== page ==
My Personal Greek Tragedy

I thrive off of the word “no” because it means I need to prove that anything is possible.  So when many people told me to avoid Greece during this economic crisis, naturally I had to go.

At this point I had left Vienna and Budapest, and was missing the company of a boy.  Like every leg of any journey in life, you often are reluctant for change; funny how you always convince yourself are happy once time forces you to move forward.  So while I had been eager for the day I would visit Greece, I couldn’t understand why I was being pulled in every direction.  Of course, once I was there, everything felt better…it’s just getting there.

  • Was 15 minutes late to check in and shouldn’t have been allowed to sneak past
  • checked into a dodgy one bedroom hostel that had balcony doors connecting to others, yet unstable locks
  • Last minute friend who bought me this grand mezes and orektika dinner of lamb, chicken, skewers, saganaki, spanakopita, tzatziki (greek yogurt), dolmadakia, dakos, Kroketes and so much food I just had to take leftovers.


So day one and I’m super full and happy; the city of Thessaloniki was being very kind to me.  Until I decided to leave it.  Thought it would be adventurous to take my new hammock from Asia and test it out on a beach on one of the three fingers northeast of the city.  As a female solo traveler I was very aware of not putting myself into danger, yet I don’t know how I suddenly stopped?


I was aiming to go somewhere with a huge sandy beach, so you can imagine my surprise when I jumped off the bus in Nea Moudania and saw nothing but old, damaged buildings.  I pulled my iphone map open (honestly tried to used sparingly when I didn’t have a physical map) and saw a patch of green and ocean not too far.  I also noticed my battery was on 24% and I only had a small day bag filled with a hammock, toothbrush, leftover spanakopitas and a change of clothes.  Why was I so ill-prepared for this day trip?!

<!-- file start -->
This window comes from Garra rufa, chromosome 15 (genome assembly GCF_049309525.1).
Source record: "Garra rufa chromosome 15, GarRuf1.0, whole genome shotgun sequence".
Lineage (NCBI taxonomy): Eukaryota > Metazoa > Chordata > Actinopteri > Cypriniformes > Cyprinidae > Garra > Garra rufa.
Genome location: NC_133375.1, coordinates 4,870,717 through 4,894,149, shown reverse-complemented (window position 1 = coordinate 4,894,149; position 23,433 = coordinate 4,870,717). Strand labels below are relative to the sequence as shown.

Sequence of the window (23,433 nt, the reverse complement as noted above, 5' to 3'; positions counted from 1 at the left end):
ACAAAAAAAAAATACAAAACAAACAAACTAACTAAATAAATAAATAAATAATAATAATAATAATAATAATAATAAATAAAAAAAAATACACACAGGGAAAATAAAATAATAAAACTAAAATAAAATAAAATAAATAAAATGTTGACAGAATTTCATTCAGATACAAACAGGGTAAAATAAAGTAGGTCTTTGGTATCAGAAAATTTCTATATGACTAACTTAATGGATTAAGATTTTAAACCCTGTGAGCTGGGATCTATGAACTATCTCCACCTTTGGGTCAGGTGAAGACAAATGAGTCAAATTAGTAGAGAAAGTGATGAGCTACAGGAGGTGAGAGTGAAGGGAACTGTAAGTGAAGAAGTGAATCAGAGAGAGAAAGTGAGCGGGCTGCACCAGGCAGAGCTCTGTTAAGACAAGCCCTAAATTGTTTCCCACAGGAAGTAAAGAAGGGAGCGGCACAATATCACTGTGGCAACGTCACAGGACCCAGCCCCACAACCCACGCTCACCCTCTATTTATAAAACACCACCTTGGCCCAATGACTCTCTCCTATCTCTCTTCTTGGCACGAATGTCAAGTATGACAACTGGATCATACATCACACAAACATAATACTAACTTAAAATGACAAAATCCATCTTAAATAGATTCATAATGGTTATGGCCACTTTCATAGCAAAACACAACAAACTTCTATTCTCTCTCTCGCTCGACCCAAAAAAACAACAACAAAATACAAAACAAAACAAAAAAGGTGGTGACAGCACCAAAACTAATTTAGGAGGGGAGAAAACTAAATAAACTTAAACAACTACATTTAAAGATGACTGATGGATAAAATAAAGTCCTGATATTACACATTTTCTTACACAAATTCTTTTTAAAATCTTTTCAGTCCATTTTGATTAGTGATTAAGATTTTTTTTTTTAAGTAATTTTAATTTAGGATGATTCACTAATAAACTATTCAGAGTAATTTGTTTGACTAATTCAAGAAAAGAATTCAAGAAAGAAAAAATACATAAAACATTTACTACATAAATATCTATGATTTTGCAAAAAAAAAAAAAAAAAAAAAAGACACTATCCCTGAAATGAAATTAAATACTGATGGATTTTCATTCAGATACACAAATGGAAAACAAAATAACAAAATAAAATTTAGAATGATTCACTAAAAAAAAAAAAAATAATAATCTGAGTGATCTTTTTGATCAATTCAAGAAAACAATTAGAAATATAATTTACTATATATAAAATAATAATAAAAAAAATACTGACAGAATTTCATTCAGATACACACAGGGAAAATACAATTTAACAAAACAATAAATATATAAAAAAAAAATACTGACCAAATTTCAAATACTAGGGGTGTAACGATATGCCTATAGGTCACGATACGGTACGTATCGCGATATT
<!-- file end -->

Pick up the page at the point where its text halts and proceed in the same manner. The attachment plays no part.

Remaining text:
Anyway I headed toward what appeared to be a beach on the map and took in the scenery as I passed house after house of laundry, screaming kids, Greek women and radio frequencies.  I felt like I took a step back in time.  Arrived to the water to see nothing but trash-covered rocks.


In my disappointment I rested by eating a spanakopita and plotted my next move, while a curious crab kept playing with my feet.  I sat upon the rocks with my feet dangling in the salty ocean for about thirty minutes when I realized it was getting to be dusk and I needed a plan.  I came to the conclusion that I could walk toward the grassy cliff in the distance, scope it out and see if a hammock would nestle it’s way into a hidden tree.  My mission was to be as covert and unseen as possible, as spending the night outside in the not-so-woods sounded like a thriller waiting to happen anyway.

I had been calmly hopping rock to rock for another good thirty minutes, dodging the washed up nets and glass scatter upon each rock.  When I reached the hill something made me stop to soak up the sun and scenery.  I took out my camera and snapped a photo.  Suddenly that weird feeling in your gut when someone is staring at you from behind made me look around.  To my surprise there was a young man, about ten meters in the distance, walking my direction.

My heart stopped. Why would anyone be walking toward a filthy, rock-hopping dead-end near the sea?  He was following me.  He was too far to determine what his eyes were saying, yet too close to casually walk away.  My intuition told me to run. Quick.  So I did.

I threw my camera in the bag (to this day regretting not having taken a photo of the sickening moment, only to analyze later) and climbed up the cliff.  While it was somewhat steep and had many thorns along the way, I had no choice, as adrenaline pushed me upward, away from danger and the man picking up speed behind me.